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The second leading cause of blindness in the United States is glaucoma. Unlike most other diseases, the most common form of glaucoma has no obvious symptoms and can permanently damage vision without warning. Once vision is lost to glaucoma, it can never be restored.
Glaucoma is a disease in which the optic nerve degenerates over time. The optic nerve is responsible for transporting the visual stimuli from the eye to the brain where they can be further processed into a visual image. When the nerve deteriorates, the connection between the eye and brain is lost and vision is irreversibly impaired. First the peripheral vision is lost, and if the condition is not detected in a timely manner, the central or reading vision is also permanently affected.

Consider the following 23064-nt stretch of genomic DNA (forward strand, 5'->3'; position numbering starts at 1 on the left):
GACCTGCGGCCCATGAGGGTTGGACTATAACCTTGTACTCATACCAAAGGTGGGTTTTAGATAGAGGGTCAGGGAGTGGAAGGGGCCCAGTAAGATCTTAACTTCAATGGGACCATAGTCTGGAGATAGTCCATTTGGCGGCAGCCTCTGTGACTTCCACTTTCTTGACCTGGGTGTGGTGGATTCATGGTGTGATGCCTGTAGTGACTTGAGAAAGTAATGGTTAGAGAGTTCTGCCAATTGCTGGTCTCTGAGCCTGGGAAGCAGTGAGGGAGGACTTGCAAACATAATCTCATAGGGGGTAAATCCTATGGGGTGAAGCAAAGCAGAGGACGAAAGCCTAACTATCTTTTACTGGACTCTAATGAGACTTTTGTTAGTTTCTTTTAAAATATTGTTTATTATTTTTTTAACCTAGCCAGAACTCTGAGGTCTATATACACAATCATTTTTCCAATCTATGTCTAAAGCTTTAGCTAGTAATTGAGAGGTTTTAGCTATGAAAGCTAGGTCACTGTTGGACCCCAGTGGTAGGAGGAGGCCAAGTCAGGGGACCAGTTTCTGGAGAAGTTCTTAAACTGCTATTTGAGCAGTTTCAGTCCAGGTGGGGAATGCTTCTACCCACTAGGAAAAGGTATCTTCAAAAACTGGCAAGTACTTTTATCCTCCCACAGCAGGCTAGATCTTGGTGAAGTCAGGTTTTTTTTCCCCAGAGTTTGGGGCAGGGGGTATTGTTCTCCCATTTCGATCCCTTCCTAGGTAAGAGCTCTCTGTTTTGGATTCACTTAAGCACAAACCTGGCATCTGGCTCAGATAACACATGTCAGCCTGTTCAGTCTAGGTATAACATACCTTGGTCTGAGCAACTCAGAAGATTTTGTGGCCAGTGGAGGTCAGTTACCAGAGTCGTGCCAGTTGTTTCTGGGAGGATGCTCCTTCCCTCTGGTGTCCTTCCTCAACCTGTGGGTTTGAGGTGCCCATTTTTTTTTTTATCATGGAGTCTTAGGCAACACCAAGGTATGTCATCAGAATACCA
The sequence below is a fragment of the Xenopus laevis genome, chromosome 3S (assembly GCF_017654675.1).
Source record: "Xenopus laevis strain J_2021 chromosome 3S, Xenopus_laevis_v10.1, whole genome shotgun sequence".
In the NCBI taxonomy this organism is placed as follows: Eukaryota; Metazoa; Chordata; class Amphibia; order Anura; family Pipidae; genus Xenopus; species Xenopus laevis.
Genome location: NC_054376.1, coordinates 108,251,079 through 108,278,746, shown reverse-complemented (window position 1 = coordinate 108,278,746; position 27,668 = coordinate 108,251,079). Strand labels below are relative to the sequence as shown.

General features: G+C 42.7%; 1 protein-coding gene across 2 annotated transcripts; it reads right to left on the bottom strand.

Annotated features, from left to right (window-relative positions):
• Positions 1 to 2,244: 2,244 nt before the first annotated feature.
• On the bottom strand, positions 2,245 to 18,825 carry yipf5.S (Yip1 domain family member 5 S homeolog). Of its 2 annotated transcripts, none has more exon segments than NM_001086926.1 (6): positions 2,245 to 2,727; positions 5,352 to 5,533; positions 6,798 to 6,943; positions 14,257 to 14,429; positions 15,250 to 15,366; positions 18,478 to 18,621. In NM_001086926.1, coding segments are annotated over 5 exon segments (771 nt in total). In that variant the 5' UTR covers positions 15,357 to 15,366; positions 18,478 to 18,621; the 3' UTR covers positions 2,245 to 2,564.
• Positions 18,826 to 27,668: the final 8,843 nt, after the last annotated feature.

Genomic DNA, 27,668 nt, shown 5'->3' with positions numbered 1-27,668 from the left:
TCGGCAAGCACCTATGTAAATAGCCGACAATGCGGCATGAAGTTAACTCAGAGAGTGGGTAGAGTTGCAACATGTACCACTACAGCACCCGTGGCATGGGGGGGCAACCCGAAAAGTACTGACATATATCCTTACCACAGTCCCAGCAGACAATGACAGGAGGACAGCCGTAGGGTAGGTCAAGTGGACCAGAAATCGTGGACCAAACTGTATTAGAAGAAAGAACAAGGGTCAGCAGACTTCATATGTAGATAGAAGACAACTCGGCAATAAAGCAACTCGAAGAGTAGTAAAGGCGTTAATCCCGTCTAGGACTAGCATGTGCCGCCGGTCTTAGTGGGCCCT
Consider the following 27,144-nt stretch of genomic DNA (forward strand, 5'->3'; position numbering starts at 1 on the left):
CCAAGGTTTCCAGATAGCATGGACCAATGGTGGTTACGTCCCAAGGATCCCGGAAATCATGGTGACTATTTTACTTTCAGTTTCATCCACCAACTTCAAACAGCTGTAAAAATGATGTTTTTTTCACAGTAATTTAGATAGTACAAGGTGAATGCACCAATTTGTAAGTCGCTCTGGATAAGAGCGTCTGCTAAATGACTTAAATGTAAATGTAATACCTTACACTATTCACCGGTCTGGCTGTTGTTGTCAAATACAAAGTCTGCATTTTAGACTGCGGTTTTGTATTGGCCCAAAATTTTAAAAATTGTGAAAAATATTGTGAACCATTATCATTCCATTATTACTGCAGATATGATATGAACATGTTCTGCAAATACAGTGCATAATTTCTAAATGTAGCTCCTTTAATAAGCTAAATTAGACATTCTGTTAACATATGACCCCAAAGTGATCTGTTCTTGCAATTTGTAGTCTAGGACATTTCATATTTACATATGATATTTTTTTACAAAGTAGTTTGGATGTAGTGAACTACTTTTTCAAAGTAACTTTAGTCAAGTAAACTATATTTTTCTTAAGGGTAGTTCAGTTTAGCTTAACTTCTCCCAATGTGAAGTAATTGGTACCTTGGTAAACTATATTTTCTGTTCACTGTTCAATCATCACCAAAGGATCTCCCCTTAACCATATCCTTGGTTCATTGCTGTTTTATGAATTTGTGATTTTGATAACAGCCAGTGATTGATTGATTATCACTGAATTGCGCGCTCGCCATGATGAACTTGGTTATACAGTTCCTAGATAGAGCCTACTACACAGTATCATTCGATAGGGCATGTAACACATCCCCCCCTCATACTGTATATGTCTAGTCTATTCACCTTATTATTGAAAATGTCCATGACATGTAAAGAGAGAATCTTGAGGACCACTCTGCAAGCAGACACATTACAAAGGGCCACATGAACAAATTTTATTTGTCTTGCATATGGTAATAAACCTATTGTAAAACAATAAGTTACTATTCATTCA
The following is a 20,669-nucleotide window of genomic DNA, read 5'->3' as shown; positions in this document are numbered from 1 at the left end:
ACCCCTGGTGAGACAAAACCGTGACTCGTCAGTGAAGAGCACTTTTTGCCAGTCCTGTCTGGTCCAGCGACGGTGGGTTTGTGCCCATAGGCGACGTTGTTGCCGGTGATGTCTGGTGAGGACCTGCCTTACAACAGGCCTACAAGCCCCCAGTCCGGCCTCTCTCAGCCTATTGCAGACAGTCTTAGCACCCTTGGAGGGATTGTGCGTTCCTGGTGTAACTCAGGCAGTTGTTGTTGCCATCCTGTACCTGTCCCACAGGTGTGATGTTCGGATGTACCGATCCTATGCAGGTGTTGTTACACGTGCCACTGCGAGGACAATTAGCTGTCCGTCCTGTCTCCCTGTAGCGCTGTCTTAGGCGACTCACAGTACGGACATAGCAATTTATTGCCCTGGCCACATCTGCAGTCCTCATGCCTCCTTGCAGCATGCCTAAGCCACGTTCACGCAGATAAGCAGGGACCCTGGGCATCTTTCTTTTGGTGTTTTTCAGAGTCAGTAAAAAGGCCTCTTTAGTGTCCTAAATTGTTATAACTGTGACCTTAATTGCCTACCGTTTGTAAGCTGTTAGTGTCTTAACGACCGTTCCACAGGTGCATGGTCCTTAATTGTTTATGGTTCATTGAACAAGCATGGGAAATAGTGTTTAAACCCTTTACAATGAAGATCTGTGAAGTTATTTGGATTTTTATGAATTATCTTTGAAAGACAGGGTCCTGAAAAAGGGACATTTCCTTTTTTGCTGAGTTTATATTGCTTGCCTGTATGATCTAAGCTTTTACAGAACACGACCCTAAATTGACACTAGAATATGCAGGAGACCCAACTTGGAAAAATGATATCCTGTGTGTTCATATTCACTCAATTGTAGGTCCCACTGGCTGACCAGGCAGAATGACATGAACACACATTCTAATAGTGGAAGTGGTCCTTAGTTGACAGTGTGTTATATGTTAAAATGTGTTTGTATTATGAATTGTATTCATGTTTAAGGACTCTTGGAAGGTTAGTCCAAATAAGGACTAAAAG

Glaucoma is typically characterized by a buildup of fluid within the eye, causing intraocular pressure to increase (although, there are cases where a person with high pressure shows no signs of optic nerve damage while another can have normal pressure with significant nerve loss). In a healthy eye, fluid containing nutrients to bathe the eye and help the eyeball maintain its shape is continuously drained and replenished, however, in a person with glaucoma, this fluid either does not drain properly or is created in excess, resulting in pressure that, if left untreated, eventually damages the optic nerve. When this occurs, partial or total vision loss may result. Because vision loss is irreversible and painless, early detection and treatment is critical. Regular dilated eye examinations are required for early detection.